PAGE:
Canva is a remarkably easy to use design program. It has an extensive stock photo and clip art catalog. The upgraded free educator package removes watermarks and limits on those collections. You can also upload your own images and videos. I used some stock images to create my animated book return. 

And Canva makes designing and manipulating media a breeze. In addition to offering a very useful and capable background removal tool, Canva also offers lots of great features and templates. Two features we’ll need: looking at a project’s layers, and adding animation. 

Finally, Canva lets users export their projects in a variety of formats – including as a GIF!

Step 1: Finding the Pieces

I began this project with a particular vision of the end product in mind. So first I had to gather the pieces of the puzzle. 

1A: Sizing My “Canvas”

I started by creating a blank Presentation. I happened to know that the space where I planned to use the image was 3” by 2”, so I adjusted the canvas size. It was a happy coincidence that this size also worked perfectly for the 

Canva makes resizing pretty simple. And because it remembers projects you’ve worked on, it offers some “Recent” options for quick selection.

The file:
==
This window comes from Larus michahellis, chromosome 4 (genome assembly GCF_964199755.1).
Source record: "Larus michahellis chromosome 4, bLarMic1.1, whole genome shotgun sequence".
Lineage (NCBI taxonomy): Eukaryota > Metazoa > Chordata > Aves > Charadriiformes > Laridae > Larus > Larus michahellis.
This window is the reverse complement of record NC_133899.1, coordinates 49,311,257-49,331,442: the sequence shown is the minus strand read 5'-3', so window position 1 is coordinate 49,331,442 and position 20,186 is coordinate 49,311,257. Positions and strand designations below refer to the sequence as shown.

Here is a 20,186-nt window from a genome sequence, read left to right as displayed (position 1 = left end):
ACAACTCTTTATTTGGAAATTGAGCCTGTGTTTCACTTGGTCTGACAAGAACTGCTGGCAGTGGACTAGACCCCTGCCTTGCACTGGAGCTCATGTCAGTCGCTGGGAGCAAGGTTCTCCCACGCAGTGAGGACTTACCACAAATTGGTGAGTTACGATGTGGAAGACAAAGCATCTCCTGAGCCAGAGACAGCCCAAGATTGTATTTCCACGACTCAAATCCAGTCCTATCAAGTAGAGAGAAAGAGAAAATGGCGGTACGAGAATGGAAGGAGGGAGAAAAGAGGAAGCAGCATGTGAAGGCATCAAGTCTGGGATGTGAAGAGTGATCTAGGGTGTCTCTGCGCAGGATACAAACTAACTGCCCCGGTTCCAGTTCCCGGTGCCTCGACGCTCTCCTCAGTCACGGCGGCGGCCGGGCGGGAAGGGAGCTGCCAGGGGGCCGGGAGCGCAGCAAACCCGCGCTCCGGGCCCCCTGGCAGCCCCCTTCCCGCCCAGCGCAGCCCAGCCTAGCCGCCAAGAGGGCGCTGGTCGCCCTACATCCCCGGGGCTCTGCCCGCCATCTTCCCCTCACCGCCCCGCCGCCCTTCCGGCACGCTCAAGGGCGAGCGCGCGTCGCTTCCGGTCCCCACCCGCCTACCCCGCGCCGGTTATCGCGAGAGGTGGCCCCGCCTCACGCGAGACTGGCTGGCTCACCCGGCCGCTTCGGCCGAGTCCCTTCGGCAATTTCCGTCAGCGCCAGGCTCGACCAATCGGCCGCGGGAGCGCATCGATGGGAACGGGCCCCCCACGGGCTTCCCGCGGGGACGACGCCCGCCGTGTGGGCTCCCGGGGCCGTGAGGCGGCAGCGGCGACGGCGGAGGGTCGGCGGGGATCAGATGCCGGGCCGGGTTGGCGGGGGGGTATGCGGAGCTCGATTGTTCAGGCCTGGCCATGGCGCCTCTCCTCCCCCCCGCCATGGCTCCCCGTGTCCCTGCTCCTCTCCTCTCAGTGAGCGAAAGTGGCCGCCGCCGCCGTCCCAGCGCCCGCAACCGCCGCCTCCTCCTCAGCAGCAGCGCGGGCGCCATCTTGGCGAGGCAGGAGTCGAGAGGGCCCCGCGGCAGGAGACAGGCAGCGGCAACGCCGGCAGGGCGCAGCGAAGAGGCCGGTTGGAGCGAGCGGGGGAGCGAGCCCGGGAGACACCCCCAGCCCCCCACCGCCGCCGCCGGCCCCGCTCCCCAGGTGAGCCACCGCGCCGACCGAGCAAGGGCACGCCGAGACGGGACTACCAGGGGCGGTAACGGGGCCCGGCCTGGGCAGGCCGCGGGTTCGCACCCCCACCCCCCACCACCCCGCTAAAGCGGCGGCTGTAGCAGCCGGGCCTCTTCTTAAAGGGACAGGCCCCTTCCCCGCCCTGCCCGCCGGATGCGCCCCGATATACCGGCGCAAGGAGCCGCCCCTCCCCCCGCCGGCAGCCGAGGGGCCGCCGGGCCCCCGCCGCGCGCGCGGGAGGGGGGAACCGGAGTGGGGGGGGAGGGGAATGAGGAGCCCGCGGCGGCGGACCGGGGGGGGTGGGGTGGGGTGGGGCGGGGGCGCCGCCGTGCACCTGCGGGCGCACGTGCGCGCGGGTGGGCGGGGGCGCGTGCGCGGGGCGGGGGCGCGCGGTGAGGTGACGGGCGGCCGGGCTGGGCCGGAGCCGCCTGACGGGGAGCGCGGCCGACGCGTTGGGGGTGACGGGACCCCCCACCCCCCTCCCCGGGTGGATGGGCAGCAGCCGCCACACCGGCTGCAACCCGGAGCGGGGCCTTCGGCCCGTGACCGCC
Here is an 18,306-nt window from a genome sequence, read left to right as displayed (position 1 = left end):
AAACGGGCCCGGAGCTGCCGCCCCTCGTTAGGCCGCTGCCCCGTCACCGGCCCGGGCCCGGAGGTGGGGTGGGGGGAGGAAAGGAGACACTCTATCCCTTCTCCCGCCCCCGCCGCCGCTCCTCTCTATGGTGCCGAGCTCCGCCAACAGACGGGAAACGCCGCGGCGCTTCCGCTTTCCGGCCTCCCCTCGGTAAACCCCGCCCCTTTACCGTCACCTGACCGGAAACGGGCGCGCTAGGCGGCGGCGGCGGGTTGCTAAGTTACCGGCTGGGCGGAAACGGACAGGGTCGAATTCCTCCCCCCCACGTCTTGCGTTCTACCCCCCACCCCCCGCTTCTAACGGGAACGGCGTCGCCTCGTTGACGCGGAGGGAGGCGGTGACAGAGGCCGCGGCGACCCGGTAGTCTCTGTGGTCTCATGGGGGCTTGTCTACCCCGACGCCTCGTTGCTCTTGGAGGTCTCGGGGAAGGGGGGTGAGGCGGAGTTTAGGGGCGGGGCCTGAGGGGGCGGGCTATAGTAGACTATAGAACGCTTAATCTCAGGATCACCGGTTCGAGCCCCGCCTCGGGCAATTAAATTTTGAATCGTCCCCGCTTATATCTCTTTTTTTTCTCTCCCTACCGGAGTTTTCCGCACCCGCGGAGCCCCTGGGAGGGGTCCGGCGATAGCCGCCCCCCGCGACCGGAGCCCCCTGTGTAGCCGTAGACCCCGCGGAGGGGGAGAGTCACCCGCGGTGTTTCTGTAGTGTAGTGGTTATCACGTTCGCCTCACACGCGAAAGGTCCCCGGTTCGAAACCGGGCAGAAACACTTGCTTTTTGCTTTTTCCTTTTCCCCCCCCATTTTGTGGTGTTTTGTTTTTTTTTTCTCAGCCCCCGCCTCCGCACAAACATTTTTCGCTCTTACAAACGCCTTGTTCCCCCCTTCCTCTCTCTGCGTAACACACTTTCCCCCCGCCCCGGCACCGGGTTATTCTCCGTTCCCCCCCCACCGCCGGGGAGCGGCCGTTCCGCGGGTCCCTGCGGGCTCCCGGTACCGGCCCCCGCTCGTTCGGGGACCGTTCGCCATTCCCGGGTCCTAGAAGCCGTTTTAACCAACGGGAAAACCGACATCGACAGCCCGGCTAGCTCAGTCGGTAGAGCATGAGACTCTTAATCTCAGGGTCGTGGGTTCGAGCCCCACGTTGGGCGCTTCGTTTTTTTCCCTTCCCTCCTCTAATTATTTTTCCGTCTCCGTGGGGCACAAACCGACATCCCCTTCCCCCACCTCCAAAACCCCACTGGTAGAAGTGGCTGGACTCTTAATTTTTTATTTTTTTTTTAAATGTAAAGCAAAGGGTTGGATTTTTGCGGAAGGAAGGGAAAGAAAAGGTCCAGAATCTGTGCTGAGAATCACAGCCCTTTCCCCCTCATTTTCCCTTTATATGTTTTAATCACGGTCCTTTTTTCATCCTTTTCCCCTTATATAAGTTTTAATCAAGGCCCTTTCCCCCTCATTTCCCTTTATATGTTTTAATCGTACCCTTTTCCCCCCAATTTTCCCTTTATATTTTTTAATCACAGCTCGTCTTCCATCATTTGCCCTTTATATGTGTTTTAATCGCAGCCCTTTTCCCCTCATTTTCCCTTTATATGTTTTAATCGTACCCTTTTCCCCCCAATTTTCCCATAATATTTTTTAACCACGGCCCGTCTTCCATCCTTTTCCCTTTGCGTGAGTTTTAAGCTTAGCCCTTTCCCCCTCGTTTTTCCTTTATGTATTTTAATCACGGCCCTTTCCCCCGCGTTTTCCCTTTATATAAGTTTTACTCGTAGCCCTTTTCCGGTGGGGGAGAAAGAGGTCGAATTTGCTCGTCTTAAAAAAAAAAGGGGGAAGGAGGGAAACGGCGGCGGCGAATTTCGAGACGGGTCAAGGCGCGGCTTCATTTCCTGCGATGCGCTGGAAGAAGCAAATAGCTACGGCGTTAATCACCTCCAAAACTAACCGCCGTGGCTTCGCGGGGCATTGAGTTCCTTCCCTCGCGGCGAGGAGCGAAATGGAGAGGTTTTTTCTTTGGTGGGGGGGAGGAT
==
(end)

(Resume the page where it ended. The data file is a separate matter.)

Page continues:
Screen capture of Canva's resizing menu showing the order of clicks to use to select a previously-used size for a new project.

1B: Image Search

The first thing I did in Canva to create the book return GIF was to search for a picture of a book return box I liked. 

Canva offers lots of image options. I started by clicking “Elements”. This searches Canva’s library of images, videos, audio, and more. Then I told Canva what I was looking for: a book return. Once I hit enter on that search, I selected the type of media I was interested in; I chose to view all their photos related to book returns. This provided me with many options.

I had something specific in mind, and fortunately, it was one of the first images that appeared in my search. 

Screen capture of Canva's Elements search panel - shows how to click "Elements", then enter search term, then select "Photos" - "See All"

1C: The Right Book Return

Why did I choose this particular image? Thinking through my design idea, I knew I wanted a book return box that had an “open mouth”. That would make it much easier to create the animated GIF I had in mind. All I would need to do is “push” the book into the “mouth”. This would avoid having to animate return doors opening and closing. (Although, thinking about it now, adding that kind of animation might not be too difficult.) But for a first attempt, I wanted to keep things smooth and simple – a “less is more” approach.